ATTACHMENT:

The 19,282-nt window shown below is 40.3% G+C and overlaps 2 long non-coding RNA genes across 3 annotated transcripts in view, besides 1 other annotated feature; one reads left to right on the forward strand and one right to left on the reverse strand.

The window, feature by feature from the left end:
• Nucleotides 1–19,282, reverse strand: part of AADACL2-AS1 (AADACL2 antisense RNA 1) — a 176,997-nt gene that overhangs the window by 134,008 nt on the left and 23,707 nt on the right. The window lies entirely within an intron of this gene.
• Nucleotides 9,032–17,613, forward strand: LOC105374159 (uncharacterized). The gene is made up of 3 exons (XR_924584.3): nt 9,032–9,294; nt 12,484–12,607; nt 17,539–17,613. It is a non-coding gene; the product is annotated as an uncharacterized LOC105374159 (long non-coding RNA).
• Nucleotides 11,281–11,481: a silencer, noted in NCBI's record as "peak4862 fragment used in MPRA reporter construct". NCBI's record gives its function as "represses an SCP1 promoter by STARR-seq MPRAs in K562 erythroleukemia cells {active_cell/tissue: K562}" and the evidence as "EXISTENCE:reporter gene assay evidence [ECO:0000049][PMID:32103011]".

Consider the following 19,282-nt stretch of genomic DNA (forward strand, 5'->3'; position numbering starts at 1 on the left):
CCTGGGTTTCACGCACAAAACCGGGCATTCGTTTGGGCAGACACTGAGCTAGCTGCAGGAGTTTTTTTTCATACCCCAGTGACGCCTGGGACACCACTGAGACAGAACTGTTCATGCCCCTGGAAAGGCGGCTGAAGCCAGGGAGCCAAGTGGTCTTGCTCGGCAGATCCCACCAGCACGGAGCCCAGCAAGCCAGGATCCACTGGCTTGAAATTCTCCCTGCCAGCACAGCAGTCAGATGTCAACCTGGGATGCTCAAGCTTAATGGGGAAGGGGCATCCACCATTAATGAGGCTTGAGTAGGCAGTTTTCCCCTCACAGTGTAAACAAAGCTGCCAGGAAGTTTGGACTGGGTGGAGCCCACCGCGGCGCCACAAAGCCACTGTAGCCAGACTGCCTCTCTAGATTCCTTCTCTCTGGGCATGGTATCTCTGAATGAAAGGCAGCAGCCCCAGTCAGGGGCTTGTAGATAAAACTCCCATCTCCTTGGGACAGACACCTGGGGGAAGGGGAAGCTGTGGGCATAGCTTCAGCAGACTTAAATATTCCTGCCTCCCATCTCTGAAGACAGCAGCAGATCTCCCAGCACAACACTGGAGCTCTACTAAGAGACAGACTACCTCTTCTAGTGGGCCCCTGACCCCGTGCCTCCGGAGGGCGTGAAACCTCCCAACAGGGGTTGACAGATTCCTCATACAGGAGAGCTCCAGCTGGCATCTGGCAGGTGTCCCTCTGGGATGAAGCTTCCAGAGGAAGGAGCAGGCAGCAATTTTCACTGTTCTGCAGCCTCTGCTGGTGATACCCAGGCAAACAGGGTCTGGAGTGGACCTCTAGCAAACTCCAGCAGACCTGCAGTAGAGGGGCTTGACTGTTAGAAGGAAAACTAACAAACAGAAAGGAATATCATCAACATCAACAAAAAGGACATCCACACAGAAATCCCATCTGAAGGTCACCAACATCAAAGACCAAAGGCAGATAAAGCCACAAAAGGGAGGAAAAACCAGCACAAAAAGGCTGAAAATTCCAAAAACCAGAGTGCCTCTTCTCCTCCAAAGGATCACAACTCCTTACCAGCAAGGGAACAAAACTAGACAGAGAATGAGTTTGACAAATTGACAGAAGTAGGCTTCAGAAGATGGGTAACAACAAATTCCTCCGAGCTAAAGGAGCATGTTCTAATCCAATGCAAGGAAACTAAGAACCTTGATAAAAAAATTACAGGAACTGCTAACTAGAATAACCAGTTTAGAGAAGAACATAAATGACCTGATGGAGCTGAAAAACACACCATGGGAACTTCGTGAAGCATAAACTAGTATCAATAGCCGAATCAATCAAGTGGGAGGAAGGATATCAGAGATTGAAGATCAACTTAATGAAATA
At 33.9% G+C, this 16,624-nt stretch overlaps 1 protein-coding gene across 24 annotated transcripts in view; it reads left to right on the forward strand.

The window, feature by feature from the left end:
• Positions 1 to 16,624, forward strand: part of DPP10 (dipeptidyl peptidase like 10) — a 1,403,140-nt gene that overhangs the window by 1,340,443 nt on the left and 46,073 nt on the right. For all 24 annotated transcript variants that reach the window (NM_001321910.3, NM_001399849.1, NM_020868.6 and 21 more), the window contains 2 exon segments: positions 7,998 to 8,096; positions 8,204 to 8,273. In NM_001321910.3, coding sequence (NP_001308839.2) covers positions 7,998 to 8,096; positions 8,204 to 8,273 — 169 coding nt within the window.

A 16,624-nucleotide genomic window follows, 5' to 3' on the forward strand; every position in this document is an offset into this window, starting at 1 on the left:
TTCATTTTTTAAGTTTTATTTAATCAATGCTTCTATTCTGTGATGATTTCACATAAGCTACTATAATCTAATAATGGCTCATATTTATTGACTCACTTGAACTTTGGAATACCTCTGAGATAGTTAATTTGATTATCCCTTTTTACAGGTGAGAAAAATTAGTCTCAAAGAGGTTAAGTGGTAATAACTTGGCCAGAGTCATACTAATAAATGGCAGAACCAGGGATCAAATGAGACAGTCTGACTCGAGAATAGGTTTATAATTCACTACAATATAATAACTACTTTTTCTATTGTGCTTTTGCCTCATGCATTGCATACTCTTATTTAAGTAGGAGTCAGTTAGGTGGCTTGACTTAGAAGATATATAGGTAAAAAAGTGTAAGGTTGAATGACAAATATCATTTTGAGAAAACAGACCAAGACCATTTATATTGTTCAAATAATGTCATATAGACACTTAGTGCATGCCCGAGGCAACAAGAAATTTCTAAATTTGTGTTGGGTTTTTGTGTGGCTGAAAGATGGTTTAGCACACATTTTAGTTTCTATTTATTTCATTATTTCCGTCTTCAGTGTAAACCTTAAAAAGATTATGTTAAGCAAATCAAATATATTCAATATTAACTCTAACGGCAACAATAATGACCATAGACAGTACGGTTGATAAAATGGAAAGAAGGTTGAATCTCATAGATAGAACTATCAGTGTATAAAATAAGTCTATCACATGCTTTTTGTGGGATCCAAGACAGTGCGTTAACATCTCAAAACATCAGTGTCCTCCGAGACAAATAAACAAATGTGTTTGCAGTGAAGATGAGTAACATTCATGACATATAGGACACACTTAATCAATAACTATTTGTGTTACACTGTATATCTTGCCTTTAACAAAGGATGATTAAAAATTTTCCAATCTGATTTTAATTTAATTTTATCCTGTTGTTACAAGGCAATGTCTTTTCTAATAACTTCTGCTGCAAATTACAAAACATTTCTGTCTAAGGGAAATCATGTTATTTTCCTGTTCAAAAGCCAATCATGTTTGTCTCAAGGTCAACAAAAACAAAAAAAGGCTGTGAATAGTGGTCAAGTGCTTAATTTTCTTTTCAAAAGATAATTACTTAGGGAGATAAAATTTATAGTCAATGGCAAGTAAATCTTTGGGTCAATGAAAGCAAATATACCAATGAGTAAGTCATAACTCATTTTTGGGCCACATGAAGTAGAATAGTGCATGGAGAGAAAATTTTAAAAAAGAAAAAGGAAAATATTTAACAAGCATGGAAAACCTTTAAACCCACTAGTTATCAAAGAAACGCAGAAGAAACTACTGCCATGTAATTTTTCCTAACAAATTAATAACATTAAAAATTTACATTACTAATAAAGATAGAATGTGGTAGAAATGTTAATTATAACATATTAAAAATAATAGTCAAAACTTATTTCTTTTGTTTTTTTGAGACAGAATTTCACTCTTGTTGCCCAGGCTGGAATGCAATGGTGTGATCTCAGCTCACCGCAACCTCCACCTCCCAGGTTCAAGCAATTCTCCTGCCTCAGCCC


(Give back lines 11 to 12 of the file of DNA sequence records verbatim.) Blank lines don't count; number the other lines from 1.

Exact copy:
A 16,624-nucleotide genomic window follows, 5' to 3' on the forward strand; every position in this document is an offset into this window, starting at 1 on the left:
TTCATTTTTTAAGTTTTATTTAATCAATGCTTCTATTCTGTGATGATTTCACATAAGCTACTATAATCTAATAATGGCTCATATTTATTGACTCACTTGAACTTTGGAATACCTCTGAGATAGTTAATTTGATTATCCCTTTTTACAGGTGAGAAAAATTAGTCTCAAAGAGGTTAAGTGGTAATAACTTGGCCAGAGTCATACTAATAAATGGCAGAACCAGGGATCAAATGAGACAGTCTGACTCGAGAATAGGTTTATAATTCACTACAATATAATAACTACTTTTTCTATTGTGCTTTTGCCTCATGCATTGCATACTCTTATTTAAGTAGGAGTCAGTTAGGTGGCTTGACTTAGAAGATATATAGGTAAAAAAGTGTAAGGTTGAATGACAAATATCATTTTGAGAAAACAGACCAAGACCATTTATATTGTTCAAATAATGTCATATAGACACTTAGTGCATGCCCGAGGCAACAAGAAATTTCTAAATTTGTGTTGGGTTTTTGTGTGGCTGAAAGATGGTTTAGCACACATTTTAGTTTCTATTTATTTCATTATTTCCGTCTTCAGTGTAAACCTTAAAAAGATTATGTTAAGCAAATCAAATATATTCAATATTAACTCTAACGGCAACAATAATGACCATAGACAGTACGGTTGATAAAATGGAAAGAAGGTTGAATCTCATAGATAGAACTATCAGTGTATAAAATAAGTCTATCACATGCTTTTTGTGGGATCCAAGACAGTGCGTTAACATCTCAAAACATCAGTGTCCTCCGAGACAAATAAACAAATGTGTTTGCAGTGAAGATGAGTAACATTCATGACATATAGGACACACTTAATCAATAACTATTTGTGTTACACTGTATATCTTGCCTTTAACAAAGGATGATTAAAAATTTTCCAATCTGATTTTAATTTAATTTTATCCTGTTGTTACAAGGCAATGTCTTTTCTAATAACTTCTGCTGCAAATTACAAAACATTTCTGTCTAAGGGAAATCATGTTATTTTCCTGTTCAAAAGCCAATCATGTTTGTCTCAAGGTCAACAAAAACAAAAAAAGGCTGTGAATAGTGGTCAAGTGCTTAATTTTCTTTTCAAAAGATAATTACTTAGGGAGATAAAATTTATAGTCAATGGCAAGTAAATCTTTGGGTCAATGAAAGCAAATATACCAATGAGTAAGTCATAACTCATTTTTGGGCCACATGAAGTAGAATAGTGCATGGAGAGAAAATTTTAAAAAAGAAAAAGGAAAATATTTAACAAGCATGGAAAACCTTTAAACCCACTAGTTATCAAAGAAACGCAGAAGAAACTACTGCCATGTAATTTTTCCTAACAAATTAATAACATTAAAAATTTACATTACTAATAAAGATAGAATGTGGTAGAAATGTTAATTATAACATATTAAAAATAATAGTCAAAACTTATTTCTTTTGTTTTTTTGAGACAGAATTTCACTCTTGTTGCCCAGGCTGGAATGCAATGGTGTGATCTCAGCTCACCGCAACCTCCACCTCCCAGGTTCAAGCAATTCTCCTGCCTCAGCCC